What to Expect During a Traffic Stop in Illinois

St. Charles traffic violation defense lawyer

Young drivers--or those who have never been stopped by the police--can be overwhelmed the first time they go through a traffic stop. A lucky few may go their whole lives without being stopped, but when a traffic violation occurs, there is a risk of being pulled over. When an officer pulls you over in traffic stop, he or she is expected to clearly instruct you on how to proceed. The officer will ask for your driver’s license, registration, and proof of insurance. Depending on the reason for the stop, an officer may also ask you to exit the vehicle for a field sobriety test or for a search of the car. In Illinois, a police officer is within his or her rights to ask for your name and for an explanation as to why a violation was committed. However, while you are required to show your license and registration, you do not have to answer any questions or consent to your vehicle to be searched without a good reason.

What a Driver Should Do

If you see blue and red flashing lights in your rear-view mirror, pull over immediately, turn on your hazard lights, and put the car in park. Once stopped, the police officer will approach your car, identify him or herself, and ask to see the required identification. The officer can also ask certain questions, such as “Do you know how fast you were going?” However, you are protected by the Fifth Amendment and do not have to answer that query. The Fifth Amendment states that everyone has the right to not incriminate themselves by admitting to a crime, including a traffic violation.

An officer may go a step further and ask you to exit your car and allow for a search of your vehicle. You must give consent to such a search, and unless an officer has probable cause (such as observing drugs or an open container of alcohol in the vehicle), the officer cannot make a search without your consent.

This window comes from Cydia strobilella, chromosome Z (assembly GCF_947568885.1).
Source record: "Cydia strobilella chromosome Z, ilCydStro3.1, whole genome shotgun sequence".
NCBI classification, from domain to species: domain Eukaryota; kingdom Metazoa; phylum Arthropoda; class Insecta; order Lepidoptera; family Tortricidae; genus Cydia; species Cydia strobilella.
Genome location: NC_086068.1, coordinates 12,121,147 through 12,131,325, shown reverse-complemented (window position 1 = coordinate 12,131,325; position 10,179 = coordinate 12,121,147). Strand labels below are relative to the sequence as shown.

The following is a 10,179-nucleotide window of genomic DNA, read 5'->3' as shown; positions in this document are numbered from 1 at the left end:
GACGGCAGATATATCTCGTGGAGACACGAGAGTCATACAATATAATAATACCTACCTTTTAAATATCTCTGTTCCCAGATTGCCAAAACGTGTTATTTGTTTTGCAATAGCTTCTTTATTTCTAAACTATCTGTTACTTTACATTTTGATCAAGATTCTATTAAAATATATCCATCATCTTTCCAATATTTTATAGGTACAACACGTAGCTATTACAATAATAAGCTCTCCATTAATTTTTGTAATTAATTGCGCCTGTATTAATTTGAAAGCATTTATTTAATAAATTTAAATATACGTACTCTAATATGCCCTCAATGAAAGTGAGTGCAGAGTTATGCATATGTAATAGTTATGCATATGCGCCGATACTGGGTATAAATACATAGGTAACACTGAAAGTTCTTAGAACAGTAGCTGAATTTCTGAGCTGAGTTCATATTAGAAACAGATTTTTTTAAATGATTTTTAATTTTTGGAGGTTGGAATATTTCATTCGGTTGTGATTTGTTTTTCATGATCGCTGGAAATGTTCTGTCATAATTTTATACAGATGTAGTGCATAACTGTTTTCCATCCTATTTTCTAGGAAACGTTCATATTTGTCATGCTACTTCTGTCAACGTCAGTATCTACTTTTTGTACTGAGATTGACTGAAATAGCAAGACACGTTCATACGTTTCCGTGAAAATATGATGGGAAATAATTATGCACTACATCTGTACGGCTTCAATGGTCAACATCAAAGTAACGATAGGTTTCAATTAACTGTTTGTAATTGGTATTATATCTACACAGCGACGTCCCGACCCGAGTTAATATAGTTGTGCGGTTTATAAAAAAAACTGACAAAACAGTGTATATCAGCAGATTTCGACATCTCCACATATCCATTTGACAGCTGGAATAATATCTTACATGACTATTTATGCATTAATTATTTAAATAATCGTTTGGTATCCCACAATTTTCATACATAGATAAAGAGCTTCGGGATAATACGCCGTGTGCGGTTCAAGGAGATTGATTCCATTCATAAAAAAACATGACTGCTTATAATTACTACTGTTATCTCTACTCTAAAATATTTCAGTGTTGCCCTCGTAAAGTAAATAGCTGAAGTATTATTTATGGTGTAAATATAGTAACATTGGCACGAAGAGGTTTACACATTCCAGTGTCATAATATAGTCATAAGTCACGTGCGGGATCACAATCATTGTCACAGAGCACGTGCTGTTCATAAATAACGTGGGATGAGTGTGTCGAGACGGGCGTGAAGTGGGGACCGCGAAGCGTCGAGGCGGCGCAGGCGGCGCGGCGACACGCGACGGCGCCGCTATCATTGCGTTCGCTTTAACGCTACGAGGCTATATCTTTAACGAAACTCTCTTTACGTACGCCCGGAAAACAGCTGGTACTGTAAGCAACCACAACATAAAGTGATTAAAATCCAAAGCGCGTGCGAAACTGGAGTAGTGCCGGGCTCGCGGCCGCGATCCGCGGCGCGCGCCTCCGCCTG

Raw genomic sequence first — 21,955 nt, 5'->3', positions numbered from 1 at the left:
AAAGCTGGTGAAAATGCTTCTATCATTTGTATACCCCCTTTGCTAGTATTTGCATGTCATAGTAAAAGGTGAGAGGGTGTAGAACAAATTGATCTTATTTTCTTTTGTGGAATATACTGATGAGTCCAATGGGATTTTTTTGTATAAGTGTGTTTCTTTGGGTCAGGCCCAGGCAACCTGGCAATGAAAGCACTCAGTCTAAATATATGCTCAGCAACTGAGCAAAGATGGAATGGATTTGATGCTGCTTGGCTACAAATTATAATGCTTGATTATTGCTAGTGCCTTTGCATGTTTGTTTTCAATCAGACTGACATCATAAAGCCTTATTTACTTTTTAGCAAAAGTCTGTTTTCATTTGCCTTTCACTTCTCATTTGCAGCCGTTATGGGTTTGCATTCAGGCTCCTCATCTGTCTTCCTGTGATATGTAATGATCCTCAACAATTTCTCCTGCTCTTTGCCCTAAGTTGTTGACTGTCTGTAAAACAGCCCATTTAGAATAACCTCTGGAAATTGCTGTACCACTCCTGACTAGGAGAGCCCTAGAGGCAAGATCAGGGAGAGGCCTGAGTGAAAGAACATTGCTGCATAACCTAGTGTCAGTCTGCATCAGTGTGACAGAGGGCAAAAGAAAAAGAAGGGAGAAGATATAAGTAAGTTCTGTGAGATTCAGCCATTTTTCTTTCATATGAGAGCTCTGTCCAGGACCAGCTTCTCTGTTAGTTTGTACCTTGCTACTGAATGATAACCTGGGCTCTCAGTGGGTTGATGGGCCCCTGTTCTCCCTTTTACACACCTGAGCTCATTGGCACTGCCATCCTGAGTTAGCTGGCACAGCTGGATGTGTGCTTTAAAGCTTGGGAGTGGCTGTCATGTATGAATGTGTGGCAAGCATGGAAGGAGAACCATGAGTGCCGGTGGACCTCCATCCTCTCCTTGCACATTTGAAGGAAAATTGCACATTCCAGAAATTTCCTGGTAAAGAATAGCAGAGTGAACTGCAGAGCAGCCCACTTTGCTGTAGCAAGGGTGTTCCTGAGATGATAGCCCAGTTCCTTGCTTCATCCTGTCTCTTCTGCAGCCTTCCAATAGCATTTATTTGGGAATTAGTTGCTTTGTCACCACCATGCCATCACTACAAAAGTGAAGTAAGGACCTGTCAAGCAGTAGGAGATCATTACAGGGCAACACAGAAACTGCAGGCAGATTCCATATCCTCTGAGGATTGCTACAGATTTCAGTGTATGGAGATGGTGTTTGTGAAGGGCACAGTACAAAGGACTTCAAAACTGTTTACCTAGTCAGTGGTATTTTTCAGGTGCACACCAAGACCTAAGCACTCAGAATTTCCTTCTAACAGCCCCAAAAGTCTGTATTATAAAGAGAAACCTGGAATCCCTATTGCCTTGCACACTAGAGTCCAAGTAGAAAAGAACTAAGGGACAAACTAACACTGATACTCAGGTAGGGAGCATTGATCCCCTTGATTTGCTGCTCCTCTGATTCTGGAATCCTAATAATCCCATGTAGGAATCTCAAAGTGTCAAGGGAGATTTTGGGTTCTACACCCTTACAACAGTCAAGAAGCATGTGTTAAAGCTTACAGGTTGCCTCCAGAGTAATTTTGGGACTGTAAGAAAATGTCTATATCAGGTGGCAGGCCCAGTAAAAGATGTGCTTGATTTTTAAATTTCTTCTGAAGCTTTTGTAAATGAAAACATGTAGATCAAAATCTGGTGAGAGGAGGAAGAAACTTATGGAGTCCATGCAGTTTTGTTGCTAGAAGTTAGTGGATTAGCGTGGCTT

What Information Is Collected During a Traffic Stop?

Once the police officer has your driver’s license, he or she will then go back to his or her cruiser and process several pieces of information, including:

  • Your driving record;

  • Any previous traffic violations; and

  • Any possible warrants for your arrest.

Once the officer collects the proper information, he or she will issue a ticket - or give a verbal or written warning - and deliver it and a receipt with the amount due back to you along with your license. 

There are some cases in which you may not receive your license back, or you may even be arrested on the scene. In cases of reckless driving, an officer will not give back your license if it is your third offense. In cases that involve driving under the influence of alcohol or illegal substances, the officer may arrest you and take you into detainment.

 

When the ticket and receipt have been issued, the officer can then dismiss you, or you may ask if you are free to go before leaving the scene. You should never just leave without permission, because this could lead to possible “fleeing” charges.

Contact a St. Charles Traffic Violations Lawyer

A police officer must follow proper procedures during any traffic stop in Illinois. If you have been stopped for a traffic violation, and you feel your rights were violated by the police officer who pulled you over, you need to hire a lawyer from the Law Office of Glenn M. Sowa. Our experienced attorneys will help you build a strong defense and avoid any negative outcomes to your driver's license, your driving record, and your freedom. To schedule a free consultation with our diligent Illinois traffic violations defense lawyers, call our office today at 630-232-1780.

 

Sources:

https://www.ilrc.org/sites/default/files/resources/stop_identify_statutes_in_us-lg-20180201v3.pdf

http://www.ilga.gov/reports/ReportsSubmitted/65RSGAEmail100RSGAAttach2017%20ITSS%20Executive%20Summary.pdf

https://constitutioncenter.org/interactive-constitution/amendments/amendment-v